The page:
In season: kaffir lime leaves

The distinctive aroma of kaffir lime leaves is addictive. The fragrance is at once citrus, floral and sweet. Just smelling them is enough to explain why kaffir lime leaves are often used in Southeast Asian cuisine, where they often serve roughly the same purpose as bay leaves in Western cooking.

Kaffir lime leaves are not likely to be available at your local grocery store, but Karen Chong, buyer of Asian groceries for the Buford Highway Farmers Market, keeps the leaves in stock all year round. She buys from California growers and says the supply is pretty steady throughout the year. However, occasional, and unpredictable, quarantines imposed by the United States Department of Agriculture may limit supplies periodically, she said.

Each glossy dark green leaf actually looks like two leaves joined together. Whole leaves are used to season rice, curries and soups. Like bay leaves, whole leaves are not eaten. Alternately, you can remove the tough central vein and then thinly sliver the remaining part of the leaves and stir those slivers into Thai salads and fish cakes.

At the Buford Highway Farmers Market, the distinctive leaves are sold in packages of an ounce or two, somewhere between 40 and 80 leaves. Leaves not needed for immediate use can be frozen and used just like fresh.

The market’s shoppers purchase about 20 pounds of leaves a week. “In winter, we sell more because curries and soups are more on people’s menus,” Chong said.

The trees do produce small bumpy limes with very sour juice. Chong said there’s not much call for the limes in this area, and the market doesn’t carry them.

Want to grow your own kaffir lime? This dwarf citrus tree is tolerant of cold temperatures down to just above freezing, so it’s possible to grow a tree in a container, moving it to a sheltered location when temperatures take a plunge. If you grow your own tree and end up with a few limes, you can use the very sour zest in your cooking.

Chong said the leaves are popular with the market’s American and Thai shoppers who probably use the leaves most in coconut soups and curries. And how does she use them? Her favorite recipes are two Thai dishes: prik khing curry made with long beans and tom yum soup.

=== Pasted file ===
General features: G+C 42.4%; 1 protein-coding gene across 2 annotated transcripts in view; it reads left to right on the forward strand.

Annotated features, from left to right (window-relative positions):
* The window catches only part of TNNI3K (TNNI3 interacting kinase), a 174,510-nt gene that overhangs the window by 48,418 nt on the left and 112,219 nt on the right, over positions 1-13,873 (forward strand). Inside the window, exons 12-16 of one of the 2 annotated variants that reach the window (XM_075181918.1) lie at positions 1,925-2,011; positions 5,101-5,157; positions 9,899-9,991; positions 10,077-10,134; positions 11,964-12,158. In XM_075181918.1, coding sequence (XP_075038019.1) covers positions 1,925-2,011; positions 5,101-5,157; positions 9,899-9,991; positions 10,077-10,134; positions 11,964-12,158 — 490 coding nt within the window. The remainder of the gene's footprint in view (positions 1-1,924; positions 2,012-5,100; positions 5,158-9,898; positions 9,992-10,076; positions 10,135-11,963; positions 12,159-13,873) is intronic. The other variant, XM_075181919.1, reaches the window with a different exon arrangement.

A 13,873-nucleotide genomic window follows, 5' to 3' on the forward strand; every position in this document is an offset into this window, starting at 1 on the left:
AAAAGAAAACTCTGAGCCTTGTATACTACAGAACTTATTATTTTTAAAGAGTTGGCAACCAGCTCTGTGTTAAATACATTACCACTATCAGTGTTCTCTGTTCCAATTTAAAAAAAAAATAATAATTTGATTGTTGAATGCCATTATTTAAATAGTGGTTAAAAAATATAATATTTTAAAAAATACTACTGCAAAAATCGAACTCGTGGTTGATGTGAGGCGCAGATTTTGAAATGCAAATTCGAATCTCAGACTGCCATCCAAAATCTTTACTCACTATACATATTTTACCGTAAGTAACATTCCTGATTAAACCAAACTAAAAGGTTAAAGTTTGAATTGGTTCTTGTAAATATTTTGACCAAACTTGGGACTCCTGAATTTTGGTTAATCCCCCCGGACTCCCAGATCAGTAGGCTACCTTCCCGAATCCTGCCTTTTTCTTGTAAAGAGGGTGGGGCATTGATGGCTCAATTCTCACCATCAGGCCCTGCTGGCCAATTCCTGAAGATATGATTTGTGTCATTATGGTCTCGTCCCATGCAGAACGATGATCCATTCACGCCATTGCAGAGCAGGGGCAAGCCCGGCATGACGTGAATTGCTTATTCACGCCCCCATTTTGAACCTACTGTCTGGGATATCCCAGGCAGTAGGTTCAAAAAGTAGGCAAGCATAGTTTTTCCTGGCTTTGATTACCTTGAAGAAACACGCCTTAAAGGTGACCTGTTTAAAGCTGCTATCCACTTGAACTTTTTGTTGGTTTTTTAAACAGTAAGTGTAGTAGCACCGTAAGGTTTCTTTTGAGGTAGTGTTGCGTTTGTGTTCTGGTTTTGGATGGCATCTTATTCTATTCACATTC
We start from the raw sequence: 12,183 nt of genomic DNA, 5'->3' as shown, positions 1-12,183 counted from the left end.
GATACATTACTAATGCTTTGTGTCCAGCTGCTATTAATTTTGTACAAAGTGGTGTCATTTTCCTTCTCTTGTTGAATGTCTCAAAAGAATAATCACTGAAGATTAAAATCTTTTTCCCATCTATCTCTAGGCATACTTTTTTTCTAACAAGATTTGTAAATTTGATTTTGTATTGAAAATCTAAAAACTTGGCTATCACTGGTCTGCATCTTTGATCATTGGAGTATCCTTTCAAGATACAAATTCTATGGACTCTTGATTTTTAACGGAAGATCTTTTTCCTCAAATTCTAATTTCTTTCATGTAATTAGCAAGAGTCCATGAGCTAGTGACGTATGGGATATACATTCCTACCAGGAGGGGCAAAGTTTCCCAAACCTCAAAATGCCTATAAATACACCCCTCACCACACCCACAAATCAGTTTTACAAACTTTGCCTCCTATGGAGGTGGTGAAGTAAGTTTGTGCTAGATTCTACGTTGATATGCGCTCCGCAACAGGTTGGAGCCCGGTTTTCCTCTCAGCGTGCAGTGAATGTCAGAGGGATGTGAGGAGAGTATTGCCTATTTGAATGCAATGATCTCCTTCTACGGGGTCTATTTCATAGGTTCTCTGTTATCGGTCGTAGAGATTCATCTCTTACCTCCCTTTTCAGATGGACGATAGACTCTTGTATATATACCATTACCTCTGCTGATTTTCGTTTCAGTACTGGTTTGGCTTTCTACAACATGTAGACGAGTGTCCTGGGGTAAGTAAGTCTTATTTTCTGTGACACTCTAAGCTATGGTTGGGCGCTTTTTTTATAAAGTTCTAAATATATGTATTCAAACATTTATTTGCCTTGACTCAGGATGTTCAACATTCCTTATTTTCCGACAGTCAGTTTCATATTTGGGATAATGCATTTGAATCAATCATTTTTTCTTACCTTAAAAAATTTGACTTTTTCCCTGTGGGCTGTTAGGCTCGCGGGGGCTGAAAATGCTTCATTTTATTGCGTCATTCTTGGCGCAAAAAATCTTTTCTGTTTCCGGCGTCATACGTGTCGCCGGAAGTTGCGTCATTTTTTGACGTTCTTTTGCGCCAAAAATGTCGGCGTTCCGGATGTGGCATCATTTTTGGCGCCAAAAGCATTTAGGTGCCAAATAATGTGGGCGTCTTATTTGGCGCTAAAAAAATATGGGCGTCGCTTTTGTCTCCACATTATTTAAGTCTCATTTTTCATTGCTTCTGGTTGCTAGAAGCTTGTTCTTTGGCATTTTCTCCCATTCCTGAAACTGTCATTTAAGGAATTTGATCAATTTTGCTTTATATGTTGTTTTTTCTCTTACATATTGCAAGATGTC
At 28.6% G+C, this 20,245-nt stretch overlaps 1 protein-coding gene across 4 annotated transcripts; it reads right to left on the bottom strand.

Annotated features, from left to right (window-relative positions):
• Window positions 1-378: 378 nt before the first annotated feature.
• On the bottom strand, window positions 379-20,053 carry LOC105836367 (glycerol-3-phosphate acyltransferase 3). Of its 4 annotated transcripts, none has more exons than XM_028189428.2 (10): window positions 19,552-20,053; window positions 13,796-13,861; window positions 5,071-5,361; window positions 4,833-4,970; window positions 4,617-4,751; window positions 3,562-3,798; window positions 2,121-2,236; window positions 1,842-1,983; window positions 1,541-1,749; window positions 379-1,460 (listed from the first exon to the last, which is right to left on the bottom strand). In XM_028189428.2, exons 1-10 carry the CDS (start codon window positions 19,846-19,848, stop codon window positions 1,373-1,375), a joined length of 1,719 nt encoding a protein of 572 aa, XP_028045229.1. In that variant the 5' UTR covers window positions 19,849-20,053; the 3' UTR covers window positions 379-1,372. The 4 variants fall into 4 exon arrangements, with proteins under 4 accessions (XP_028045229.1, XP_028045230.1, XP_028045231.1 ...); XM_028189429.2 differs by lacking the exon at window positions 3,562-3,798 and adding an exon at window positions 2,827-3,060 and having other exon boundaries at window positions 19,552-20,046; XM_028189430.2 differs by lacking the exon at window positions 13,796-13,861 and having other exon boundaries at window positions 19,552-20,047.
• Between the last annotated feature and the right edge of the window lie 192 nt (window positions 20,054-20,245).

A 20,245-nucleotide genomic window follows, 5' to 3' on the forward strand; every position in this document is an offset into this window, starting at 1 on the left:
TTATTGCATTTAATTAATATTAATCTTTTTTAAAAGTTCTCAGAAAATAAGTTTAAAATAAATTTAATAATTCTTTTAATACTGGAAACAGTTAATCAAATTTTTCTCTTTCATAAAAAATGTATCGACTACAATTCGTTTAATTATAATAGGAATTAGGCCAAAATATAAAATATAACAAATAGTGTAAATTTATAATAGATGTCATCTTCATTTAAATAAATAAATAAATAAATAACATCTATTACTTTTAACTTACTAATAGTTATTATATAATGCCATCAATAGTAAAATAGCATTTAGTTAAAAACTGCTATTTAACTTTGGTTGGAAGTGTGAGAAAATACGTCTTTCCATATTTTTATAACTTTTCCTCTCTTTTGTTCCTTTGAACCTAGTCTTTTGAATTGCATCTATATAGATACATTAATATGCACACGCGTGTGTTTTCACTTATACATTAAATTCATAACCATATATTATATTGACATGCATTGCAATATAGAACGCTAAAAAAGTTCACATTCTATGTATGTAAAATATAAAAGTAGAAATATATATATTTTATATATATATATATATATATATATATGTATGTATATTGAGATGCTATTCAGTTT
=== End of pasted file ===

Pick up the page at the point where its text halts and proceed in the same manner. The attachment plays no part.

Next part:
At local farmers markets

Many local farmers markets have closed for the season. However, the Marietta Square, Decatur and Morningside farmers markets continue all year round.

For sale

Vegetables and nuts: arugula, Asian greens, beets, broccoli, cabbage, carrots, celery, chard, collards, dandelion, endive, escarole, frisee, green garlic, herbs, kale, kohlrabi, lettuce, mustard greens, onions, popping corn, radishes, rutabaga, spinach, sweet potatoes, turnips

From local reports

Thai-Style Seafood Cakes

Hands on: 15 minutes

Total time: 15 minutes

Serves: 4

You can use scallops, shrimp or a combination of the two. You can also substitute a half-pound of cod for part of the scallops or shrimp.

1/2 cup cilantro leaves

4 kaffir lime leaves, central vein removed, roughly chopped

2-inch piece peeled ginger plus 1 teaspoon grated ginger, divided

2 cloves garlic

1/2 jalapeno

4 teaspoons fish sauce, divided

1/2 teaspoon pepper

1 egg

1 pound scallops or peeled shrimp

1/4 cup unseasoned rice wine vinegar

1/4 cup light brown sugar

2 small Thai chilies, finely chopped

2 tablespoons chopped roasted unsalted peanuts

Oil for sauteing

In the bowl of a food processor, combine cilantro, kaffir lime leaves, 2-inch piece ginger, garlic, jalapeno, 2 teaspoons fish sauce and pepper. Pulse 10 to 15 times until seasonings are chopped into fine pieces. Add egg and pulse again, 2 or 3 times, to incorporate egg. Add scallops or shrimp and pulse to chop finely, but stopping short of making a paste. Mixture can be made ahead of time and refrigerated, covered, up to 1 day.

Make sauce by stirring together in a small bowl the vinegar, sugar, chilies, peanuts, remaining teaspoon grated ginger and remaining 2 teaspoons fish sauce. Set aside.

When ready to cook, film the bottom of a large skillet with oil. Heat over medium-high heat. When hot, drop scoops of fish mixture into skillet, making 8 cakes. Do not crowd pan. This may need to be done in two batches. Cook cakes until brown on one side, about 5 minutes, then turn and brown the second side. Heat until cooked through, about 10 minutes total. Drain and keep warm. Continue with remaining fish mixture. Serve immediately with sauce.

Per serving: 270 calories (percent of calories from fat, 40), 25 grams protein, 17 grams carbohydrates, 1 gram fiber, 12 grams fat (2 grams saturated), 103 milligrams cholesterol, 271 milligrams sodium.